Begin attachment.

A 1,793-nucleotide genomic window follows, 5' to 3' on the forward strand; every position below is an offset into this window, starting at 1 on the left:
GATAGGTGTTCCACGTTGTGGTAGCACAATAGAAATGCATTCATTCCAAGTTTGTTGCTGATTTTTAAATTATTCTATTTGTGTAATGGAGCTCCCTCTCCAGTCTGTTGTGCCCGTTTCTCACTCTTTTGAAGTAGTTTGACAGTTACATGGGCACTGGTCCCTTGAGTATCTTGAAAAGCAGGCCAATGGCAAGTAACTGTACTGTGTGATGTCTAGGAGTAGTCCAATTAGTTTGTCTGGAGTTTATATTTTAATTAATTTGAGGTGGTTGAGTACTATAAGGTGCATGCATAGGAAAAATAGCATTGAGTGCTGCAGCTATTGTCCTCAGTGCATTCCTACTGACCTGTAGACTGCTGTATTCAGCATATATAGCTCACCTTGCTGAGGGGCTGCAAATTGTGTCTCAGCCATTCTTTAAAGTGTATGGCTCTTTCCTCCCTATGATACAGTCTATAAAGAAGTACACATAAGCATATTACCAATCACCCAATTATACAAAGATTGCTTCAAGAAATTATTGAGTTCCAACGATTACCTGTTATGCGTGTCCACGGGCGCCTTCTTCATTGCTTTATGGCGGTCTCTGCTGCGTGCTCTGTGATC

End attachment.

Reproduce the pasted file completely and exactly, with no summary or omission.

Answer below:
A 1,793-nucleotide genomic window follows, 5' to 3' on the forward strand; every position below is an offset into this window, starting at 1 on the left:
GATAGGTGTTCCACGTTGTGGTAGCACAATAGAAATGCATTCATTCCAAGTTTGTTGCTGATTTTTAAATTATTCTATTTGTGTAATGGAGCTCCCTCTCCAGTCTGTTGTGCCCGTTTCTCACTCTTTTGAAGTAGTTTGACAGTTACATGGGCACTGGTCCCTTGAGTATCTTGAAAAGCAGGCCAATGGCAAGTAACTGTACTGTGTGATGTCTAGGAGTAGTCCAATTAGTTTGTCTGGAGTTTATATTTTAATTAATTTGAGGTGGTTGAGTACTATAAGGTGCATGCATAGGAAAAATAGCATTGAGTGCTGCAGCTATTGTCCTCAGTGCATTCCTACTGACCTGTAGACTGCTGTATTCAGCATATATAGCTCACCTTGCTGAGGGGCTGCAAATTGTGTCTCAGCCATTCTTTAAAGTGTATGGCTCTTTCCTCCCTATGATACAGTCTATAAAGAAGTACACATAAGCATATTACCAATCACCCAATTATACAAAGATTGCTTCAAGAAATTATTGAGTTCCAACGATTACCTGTTATGCGTGTCCACGGGCGCCTTCTTCATTGCTTTATGGCGGTCTCTGCTGCGTGCTCTGTGATC